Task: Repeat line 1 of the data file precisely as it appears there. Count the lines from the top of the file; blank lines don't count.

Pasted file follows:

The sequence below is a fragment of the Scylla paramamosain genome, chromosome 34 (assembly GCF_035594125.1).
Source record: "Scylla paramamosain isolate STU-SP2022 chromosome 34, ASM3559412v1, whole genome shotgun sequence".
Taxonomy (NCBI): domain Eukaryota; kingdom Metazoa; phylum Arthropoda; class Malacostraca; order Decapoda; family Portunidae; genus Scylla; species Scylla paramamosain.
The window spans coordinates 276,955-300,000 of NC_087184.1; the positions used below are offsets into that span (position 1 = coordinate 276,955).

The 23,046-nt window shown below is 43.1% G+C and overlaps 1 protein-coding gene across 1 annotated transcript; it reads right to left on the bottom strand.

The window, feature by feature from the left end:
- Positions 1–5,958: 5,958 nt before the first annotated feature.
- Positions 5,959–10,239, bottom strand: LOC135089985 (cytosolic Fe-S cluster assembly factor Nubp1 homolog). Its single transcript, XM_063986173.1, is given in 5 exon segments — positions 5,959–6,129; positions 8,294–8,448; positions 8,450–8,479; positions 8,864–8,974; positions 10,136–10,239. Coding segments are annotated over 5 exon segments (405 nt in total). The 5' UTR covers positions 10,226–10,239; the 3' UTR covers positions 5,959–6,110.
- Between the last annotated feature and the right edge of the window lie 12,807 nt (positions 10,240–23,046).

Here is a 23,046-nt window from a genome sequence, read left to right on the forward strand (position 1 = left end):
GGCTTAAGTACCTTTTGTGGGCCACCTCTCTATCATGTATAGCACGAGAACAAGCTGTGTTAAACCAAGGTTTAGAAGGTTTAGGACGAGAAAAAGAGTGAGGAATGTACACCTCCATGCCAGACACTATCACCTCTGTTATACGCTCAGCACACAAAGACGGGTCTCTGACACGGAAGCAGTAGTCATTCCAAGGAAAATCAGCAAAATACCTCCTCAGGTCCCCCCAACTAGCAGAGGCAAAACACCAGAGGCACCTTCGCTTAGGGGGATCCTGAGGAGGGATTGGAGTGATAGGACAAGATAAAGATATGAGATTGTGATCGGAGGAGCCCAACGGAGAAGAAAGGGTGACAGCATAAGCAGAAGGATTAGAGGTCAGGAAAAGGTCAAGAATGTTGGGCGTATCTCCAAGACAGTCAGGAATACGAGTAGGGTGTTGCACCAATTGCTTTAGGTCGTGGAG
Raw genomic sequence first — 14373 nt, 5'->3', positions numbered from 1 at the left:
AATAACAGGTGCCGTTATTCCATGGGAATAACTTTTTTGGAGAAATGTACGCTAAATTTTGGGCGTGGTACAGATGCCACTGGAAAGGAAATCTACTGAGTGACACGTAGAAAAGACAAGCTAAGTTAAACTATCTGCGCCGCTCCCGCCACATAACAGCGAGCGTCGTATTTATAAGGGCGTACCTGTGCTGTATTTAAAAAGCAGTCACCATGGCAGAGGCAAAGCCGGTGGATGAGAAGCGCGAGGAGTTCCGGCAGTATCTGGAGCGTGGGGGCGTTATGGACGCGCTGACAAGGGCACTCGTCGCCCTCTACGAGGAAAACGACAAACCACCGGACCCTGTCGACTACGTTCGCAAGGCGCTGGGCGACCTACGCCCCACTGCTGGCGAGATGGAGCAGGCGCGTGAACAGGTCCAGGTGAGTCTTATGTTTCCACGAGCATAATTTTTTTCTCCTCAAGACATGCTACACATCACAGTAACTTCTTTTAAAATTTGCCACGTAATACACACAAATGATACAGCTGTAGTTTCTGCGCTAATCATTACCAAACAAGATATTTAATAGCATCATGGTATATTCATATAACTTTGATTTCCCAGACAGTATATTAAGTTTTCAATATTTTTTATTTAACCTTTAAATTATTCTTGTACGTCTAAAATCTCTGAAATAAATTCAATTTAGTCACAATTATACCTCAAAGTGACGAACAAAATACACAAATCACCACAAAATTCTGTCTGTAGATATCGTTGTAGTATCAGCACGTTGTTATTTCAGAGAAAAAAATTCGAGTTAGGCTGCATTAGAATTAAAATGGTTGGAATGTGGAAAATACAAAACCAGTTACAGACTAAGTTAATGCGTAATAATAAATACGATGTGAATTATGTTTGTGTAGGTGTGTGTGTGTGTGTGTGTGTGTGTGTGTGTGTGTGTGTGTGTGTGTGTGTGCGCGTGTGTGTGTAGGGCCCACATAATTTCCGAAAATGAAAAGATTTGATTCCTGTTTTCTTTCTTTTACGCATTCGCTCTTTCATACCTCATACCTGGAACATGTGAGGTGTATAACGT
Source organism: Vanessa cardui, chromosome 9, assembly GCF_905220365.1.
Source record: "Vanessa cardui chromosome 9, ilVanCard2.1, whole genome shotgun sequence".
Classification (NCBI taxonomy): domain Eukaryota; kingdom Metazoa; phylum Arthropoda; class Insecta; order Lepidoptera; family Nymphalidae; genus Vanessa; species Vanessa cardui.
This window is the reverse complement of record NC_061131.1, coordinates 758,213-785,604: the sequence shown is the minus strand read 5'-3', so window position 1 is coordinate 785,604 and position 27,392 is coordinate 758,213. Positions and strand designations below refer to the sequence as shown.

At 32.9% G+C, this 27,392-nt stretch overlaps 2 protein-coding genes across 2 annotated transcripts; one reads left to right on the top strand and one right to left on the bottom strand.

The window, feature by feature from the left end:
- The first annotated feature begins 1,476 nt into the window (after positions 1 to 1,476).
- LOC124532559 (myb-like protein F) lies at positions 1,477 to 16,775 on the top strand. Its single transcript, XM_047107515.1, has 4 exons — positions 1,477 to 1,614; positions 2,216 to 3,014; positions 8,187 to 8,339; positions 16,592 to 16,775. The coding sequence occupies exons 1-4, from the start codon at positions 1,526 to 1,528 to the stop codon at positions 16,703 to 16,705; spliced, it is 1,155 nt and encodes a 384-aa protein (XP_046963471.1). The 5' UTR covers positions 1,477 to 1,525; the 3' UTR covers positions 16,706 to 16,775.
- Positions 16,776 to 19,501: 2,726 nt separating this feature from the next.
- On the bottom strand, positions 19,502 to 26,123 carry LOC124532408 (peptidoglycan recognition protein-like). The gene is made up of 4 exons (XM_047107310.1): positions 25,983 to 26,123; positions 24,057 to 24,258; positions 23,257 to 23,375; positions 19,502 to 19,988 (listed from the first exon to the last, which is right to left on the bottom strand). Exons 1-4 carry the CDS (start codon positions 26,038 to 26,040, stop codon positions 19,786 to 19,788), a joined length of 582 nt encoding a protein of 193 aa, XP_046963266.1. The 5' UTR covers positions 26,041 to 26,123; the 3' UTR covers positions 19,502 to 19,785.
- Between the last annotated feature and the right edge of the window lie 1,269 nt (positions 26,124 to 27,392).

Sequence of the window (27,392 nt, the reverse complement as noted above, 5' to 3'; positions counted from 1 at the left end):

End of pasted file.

The sequence below is a fragment of the Scylla paramamosain genome, chromosome 34 (assembly GCF_035594125.1).